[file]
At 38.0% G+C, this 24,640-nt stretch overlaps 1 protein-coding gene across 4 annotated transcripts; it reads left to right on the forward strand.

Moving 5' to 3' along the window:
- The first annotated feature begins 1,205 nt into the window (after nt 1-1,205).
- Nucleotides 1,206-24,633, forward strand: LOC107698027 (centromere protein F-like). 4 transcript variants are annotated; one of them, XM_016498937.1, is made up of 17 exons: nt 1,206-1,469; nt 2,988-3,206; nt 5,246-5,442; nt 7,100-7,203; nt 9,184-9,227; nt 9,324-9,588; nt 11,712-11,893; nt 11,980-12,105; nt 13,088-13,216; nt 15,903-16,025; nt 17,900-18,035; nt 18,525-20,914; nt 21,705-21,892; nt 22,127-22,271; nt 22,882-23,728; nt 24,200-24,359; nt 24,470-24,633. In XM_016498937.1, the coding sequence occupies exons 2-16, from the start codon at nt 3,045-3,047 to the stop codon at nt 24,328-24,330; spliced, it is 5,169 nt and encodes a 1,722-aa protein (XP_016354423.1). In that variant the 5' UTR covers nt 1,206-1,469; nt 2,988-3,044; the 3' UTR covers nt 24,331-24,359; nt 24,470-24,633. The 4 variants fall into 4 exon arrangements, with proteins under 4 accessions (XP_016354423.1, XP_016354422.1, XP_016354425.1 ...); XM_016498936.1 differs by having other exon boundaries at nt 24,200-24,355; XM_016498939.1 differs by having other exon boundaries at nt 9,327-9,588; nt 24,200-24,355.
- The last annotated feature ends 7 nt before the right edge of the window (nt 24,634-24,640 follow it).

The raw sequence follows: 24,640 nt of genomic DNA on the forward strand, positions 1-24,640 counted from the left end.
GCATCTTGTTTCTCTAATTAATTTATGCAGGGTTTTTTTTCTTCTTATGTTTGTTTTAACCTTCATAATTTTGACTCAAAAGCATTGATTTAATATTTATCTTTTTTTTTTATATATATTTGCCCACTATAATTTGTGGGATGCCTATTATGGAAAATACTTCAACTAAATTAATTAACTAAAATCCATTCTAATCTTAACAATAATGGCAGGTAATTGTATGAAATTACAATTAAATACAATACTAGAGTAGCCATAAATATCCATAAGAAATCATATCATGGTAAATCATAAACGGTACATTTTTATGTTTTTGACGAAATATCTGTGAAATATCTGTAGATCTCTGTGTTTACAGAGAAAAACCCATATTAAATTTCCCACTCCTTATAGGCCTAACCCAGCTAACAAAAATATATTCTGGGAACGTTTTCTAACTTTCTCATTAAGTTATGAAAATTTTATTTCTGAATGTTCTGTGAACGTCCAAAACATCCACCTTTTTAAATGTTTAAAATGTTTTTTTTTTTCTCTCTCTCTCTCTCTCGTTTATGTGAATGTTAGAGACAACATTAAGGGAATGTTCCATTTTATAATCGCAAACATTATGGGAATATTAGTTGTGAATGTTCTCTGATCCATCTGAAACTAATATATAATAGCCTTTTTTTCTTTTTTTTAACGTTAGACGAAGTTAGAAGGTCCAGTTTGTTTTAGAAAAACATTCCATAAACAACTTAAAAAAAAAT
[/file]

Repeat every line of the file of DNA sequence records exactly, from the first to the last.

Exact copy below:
At 38.0% G+C, this 24,640-nt stretch overlaps 1 protein-coding gene across 4 annotated transcripts; it reads left to right on the forward strand.

Moving 5' to 3' along the window:
- The first annotated feature begins 1,205 nt into the window (after nt 1-1,205).
- Nucleotides 1,206-24,633, forward strand: LOC107698027 (centromere protein F-like). 4 transcript variants are annotated; one of them, XM_016498937.1, is made up of 17 exons: nt 1,206-1,469; nt 2,988-3,206; nt 5,246-5,442; nt 7,100-7,203; nt 9,184-9,227; nt 9,324-9,588; nt 11,712-11,893; nt 11,980-12,105; nt 13,088-13,216; nt 15,903-16,025; nt 17,900-18,035; nt 18,525-20,914; nt 21,705-21,892; nt 22,127-22,271; nt 22,882-23,728; nt 24,200-24,359; nt 24,470-24,633. In XM_016498937.1, the coding sequence occupies exons 2-16, from the start codon at nt 3,045-3,047 to the stop codon at nt 24,328-24,330; spliced, it is 5,169 nt and encodes a 1,722-aa protein (XP_016354423.1). In that variant the 5' UTR covers nt 1,206-1,469; nt 2,988-3,044; the 3' UTR covers nt 24,331-24,359; nt 24,470-24,633. The 4 variants fall into 4 exon arrangements, with proteins under 4 accessions (XP_016354423.1, XP_016354422.1, XP_016354425.1 ...); XM_016498936.1 differs by having other exon boundaries at nt 24,200-24,355; XM_016498939.1 differs by having other exon boundaries at nt 9,327-9,588; nt 24,200-24,355.
- The last annotated feature ends 7 nt before the right edge of the window (nt 24,634-24,640 follow it).

The raw sequence follows: 24,640 nt of genomic DNA on the forward strand, positions 1-24,640 counted from the left end.
GCATCTTGTTTCTCTAATTAATTTATGCAGGGTTTTTTTTCTTCTTATGTTTGTTTTAACCTTCATAATTTTGACTCAAAAGCATTGATTTAATATTTATCTTTTTTTTTTATATATATTTGCCCACTATAATTTGTGGGATGCCTATTATGGAAAATACTTCAACTAAATTAATTAACTAAAATCCATTCTAATCTTAACAATAATGGCAGGTAATTGTATGAAATTACAATTAAATACAATACTAGAGTAGCCATAAATATCCATAAGAAATCATATCATGGTAAATCATAAACGGTACATTTTTATGTTTTTGACGAAATATCTGTGAAATATCTGTAGATCTCTGTGTTTACAGAGAAAAACCCATATTAAATTTCCCACTCCTTATAGGCCTAACCCAGCTAACAAAAATATATTCTGGGAACGTTTTCTAACTTTCTCATTAAGTTATGAAAATTTTATTTCTGAATGTTCTGTGAACGTCCAAAACATCCACCTTTTTAAATGTTTAAAATGTTTTTTTTTTTCTCTCTCTCTCTCTCTCGTTTATGTGAATGTTAGAGACAACATTAAGGGAATGTTCCATTTTATAATCGCAAACATTATGGGAATATTAGTTGTGAATGTTCTCTGATCCATCTGAAACTAATATATAATAGCCTTTTTTTCTTTTTTTTAACGTTAGACGAAGTTAGAAGGTCCAGTTTGTTTTAGAAAAACATTCCATAAACAACTTAAAAAAAAAT